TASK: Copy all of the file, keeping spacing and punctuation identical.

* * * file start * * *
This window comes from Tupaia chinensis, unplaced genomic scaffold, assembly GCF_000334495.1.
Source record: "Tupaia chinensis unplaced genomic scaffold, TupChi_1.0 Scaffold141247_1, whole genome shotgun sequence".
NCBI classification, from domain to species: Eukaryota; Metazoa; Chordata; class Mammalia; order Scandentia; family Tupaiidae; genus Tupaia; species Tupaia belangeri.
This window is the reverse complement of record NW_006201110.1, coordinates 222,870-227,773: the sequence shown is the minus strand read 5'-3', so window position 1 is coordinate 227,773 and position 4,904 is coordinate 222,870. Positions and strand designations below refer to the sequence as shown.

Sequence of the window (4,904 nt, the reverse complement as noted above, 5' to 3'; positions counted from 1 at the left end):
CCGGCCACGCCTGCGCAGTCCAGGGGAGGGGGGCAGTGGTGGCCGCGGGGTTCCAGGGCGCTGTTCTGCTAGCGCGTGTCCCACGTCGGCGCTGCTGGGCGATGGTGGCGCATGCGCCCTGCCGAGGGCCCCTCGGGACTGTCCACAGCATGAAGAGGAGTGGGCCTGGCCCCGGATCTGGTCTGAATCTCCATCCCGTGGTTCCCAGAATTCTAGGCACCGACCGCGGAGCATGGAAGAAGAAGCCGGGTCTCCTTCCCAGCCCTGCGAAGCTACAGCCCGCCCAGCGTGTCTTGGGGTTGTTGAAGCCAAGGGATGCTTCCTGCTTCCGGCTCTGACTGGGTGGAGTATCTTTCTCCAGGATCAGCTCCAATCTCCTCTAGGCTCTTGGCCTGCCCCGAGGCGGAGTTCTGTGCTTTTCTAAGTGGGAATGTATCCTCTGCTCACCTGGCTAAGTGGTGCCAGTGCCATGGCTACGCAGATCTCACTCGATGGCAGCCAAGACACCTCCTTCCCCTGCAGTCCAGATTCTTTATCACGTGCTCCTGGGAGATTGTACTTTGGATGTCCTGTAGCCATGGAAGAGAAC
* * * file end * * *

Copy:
This window comes from Tupaia chinensis, unplaced genomic scaffold, assembly GCF_000334495.1.
Source record: "Tupaia chinensis unplaced genomic scaffold, TupChi_1.0 Scaffold141247_1, whole genome shotgun sequence".
NCBI classification, from domain to species: Eukaryota; Metazoa; Chordata; class Mammalia; order Scandentia; family Tupaiidae; genus Tupaia; species Tupaia belangeri.
This window is the reverse complement of record NW_006201110.1, coordinates 222,870-227,773: the sequence shown is the minus strand read 5'-3', so window position 1 is coordinate 227,773 and position 4,904 is coordinate 222,870. Positions and strand designations below refer to the sequence as shown.

Sequence of the window (4,904 nt, the reverse complement as noted above, 5' to 3'; positions counted from 1 at the left end):
CCGGCCACGCCTGCGCAGTCCAGGGGAGGGGGGCAGTGGTGGCCGCGGGGTTCCAGGGCGCTGTTCTGCTAGCGCGTGTCCCACGTCGGCGCTGCTGGGCGATGGTGGCGCATGCGCCCTGCCGAGGGCCCCTCGGGACTGTCCACAGCATGAAGAGGAGTGGGCCTGGCCCCGGATCTGGTCTGAATCTCCATCCCGTGGTTCCCAGAATTCTAGGCACCGACCGCGGAGCATGGAAGAAGAAGCCGGGTCTCCTTCCCAGCCCTGCGAAGCTACAGCCCGCCCAGCGTGTCTTGGGGTTGTTGAAGCCAAGGGATGCTTCCTGCTTCCGGCTCTGACTGGGTGGAGTATCTTTCTCCAGGATCAGCTCCAATCTCCTCTAGGCTCTTGGCCTGCCCCGAGGCGGAGTTCTGTGCTTTTCTAAGTGGGAATGTATCCTCTGCTCACCTGGCTAAGTGGTGCCAGTGCCATGGCTACGCAGATCTCACTCGATGGCAGCCAAGACACCTCCTTCCCCTGCAGTCCAGATTCTTTATCACGTGCTCCTGGGAGATTGTACTTTGGATGTCCTGTAGCCATGGAAGAGAAC